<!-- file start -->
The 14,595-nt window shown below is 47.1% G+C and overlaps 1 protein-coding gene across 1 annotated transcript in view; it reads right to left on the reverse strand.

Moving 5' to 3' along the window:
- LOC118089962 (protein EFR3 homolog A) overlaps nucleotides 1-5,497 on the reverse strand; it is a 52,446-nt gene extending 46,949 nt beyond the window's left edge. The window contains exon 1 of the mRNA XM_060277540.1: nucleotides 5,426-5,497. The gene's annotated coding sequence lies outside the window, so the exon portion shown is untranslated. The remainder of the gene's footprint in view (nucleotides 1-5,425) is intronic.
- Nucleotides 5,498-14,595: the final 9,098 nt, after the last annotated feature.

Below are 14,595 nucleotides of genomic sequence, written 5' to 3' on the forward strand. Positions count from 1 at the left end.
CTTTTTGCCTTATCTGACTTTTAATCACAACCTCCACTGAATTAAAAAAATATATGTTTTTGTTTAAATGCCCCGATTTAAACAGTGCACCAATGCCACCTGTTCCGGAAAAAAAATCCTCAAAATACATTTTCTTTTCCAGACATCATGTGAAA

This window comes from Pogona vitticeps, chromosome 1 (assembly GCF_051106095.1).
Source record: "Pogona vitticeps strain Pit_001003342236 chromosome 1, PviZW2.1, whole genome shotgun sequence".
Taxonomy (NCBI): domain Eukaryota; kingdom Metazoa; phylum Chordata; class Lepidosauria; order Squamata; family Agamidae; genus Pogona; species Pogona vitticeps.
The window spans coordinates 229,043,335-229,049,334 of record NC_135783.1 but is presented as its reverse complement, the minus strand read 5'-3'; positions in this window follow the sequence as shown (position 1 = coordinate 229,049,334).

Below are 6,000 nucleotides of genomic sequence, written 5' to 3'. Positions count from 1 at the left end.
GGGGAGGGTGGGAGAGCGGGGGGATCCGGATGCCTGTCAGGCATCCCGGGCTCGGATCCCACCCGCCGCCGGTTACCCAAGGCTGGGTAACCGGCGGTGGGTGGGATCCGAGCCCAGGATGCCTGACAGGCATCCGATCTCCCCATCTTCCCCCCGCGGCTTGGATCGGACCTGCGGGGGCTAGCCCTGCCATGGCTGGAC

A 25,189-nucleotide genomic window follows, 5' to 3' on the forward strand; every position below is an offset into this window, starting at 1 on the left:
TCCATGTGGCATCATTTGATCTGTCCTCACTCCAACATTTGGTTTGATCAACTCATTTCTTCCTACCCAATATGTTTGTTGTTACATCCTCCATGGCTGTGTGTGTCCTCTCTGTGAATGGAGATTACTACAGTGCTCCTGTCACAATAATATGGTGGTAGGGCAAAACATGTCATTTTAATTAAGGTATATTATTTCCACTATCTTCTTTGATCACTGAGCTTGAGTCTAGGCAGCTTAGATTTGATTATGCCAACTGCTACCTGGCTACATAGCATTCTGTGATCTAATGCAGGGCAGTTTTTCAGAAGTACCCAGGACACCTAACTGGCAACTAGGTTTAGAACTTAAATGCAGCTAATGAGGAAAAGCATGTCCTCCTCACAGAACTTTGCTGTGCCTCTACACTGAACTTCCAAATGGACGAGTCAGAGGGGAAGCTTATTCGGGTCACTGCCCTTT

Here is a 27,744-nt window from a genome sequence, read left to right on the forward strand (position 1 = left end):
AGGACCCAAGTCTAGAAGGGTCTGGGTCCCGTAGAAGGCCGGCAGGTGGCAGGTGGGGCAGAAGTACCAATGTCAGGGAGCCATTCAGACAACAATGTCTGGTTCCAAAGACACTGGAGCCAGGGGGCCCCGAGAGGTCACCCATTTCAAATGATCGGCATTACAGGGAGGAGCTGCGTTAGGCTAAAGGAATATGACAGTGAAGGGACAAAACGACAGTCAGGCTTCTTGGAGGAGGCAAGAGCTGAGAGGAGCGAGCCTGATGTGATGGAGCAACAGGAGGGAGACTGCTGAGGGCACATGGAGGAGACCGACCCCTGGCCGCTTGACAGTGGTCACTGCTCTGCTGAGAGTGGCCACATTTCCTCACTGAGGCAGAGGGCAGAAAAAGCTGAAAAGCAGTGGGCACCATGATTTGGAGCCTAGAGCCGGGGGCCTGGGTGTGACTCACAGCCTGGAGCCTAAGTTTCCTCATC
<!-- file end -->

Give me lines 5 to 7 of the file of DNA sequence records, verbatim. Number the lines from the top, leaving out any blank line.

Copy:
Below are 14,595 nucleotides of genomic sequence, written 5' to 3' on the forward strand. Positions count from 1 at the left end.
CTTTTTGCCTTATCTGACTTTTAATCACAACCTCCACTGAATTAAAAAAATATATGTTTTTGTTTAAATGCCCCGATTTAAACAGTGCACCAATGCCACCTGTTCCGGAAAAAAAATCCTCAAAATACATTTTCTTTTCCAGACATCATGTGAAA

This window comes from Pogona vitticeps, chromosome 1 (assembly GCF_051106095.1).